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9 tips for maintaining oral health as you age

June 20, 2022
We often think of oral health habits as a topic for young children, but good oral hygiene requires lifelong dedication.

We often think of oral health habits as a topic for young children. Parents, older siblings, and the dentist all teach kids the importance of brushing their teeth twice a day, flossing, and avoiding too many candies and sugary drinks.

But what about as we get older? Should our oral health routines change? While the tried-and-true advice of brushing, flossing, and avoiding sugar still apply, there are a few specialized routines applicable to older people that need to be considered.

1. Have a dedicated brushing routine

While brushing our teeth at least twice per day is essential, so is how we brush. As we age, changes occur in our teeth and gums, which may require changing our brushing techniques. Be sure to talk to your dentist about this at every routine cleaning.

2. Flossing: More important than ever

Brushing doesn’t reach all of a tooth’s surface, and that’s why daily flossing is so important. When we’re younger, traditional floss may be fine, but as we age, changes in small motor dexterity, arthritis in the fingers, or reduction in vision can make flossing more challenging. Fortunately, there are many alternatives to traditional string floss—for example, a water flosser works very well by rinsing out food, bacteria, and plaque from between the teeth and reducing inflammation in the gums.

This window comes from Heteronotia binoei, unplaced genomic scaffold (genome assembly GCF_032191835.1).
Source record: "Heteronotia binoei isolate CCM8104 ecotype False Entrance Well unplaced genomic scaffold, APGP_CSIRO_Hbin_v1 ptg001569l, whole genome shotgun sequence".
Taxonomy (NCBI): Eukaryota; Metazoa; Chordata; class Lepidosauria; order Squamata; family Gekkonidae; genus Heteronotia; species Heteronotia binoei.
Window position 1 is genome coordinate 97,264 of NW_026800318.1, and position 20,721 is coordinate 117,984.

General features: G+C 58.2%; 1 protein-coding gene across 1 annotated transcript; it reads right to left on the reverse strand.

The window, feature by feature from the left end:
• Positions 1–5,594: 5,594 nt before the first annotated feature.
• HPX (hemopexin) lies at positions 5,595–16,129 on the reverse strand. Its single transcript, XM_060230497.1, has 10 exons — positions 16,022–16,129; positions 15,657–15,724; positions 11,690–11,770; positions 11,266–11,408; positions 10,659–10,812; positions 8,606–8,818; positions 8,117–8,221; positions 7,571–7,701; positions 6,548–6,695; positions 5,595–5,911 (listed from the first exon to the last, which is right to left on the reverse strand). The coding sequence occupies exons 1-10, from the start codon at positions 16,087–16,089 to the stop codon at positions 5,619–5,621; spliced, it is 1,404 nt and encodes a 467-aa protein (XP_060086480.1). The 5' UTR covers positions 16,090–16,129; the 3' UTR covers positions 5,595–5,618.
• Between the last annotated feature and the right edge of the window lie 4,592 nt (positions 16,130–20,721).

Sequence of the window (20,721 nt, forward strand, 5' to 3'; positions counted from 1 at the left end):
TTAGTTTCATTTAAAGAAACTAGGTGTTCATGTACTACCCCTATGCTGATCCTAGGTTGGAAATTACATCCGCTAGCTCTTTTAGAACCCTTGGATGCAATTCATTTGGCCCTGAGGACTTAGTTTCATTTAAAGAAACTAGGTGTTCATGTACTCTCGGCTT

3. Stick with fluoride toothpaste

Fluoride is a necessary ingredient for cavity prevention. As we age, we may develop sensitivity in the teeth or receding gums. If this happens, ask your dentist for toothpaste with a low relative dentin abrasion (RDA) value. Generally, most toothpastes that have a label for “sensitive teeth” will have a low RDA. If a toothpaste has a label that it’s ideal for tartar control or removing stains, it will most likely have a higher dentin abrasion value.

3 toothpastes to use with caution (or avoid completely)

4. Use a dentist-recommended mouth rinse

During your routine cleanings, talk to your dentist about finding a mouth rinse that is ideal for your dental and medical needs. While many types of mouthwash are designed to freshen breath, others can provide antimicrobial support to help you maintain healthy gums and prevent cavities. There are also specialized mouth sprays that can help if you routinely experience dry mouth due to medication.

5. Make good food choices

Whether you’re 5, 50, or 105, your dietary decisions impact your oral health. Following a diet low in processed and refined sugars and rich in fruits, vegetables, whole grains, and lean proteins can benefit your dental health and overall wellness. Limiting your consumption of sugary candies and drinks is a good decision regardless of your age.

6. Maintain scheduled dental checkups

Practicing good oral hygiene at home is a must for maintaining optimal oral health, but don’t cut back on regular dental visits. During your routine checkups, the dental team will carefully inspect your mouth for any changes in color and texture and analyze the shape of your teeth and gums to detect any early-stage problems. While maintaining a schedule of biannual dental cleanings is ideal, your dentist may recommend more frequent checkups if oral health concerns begin to develop.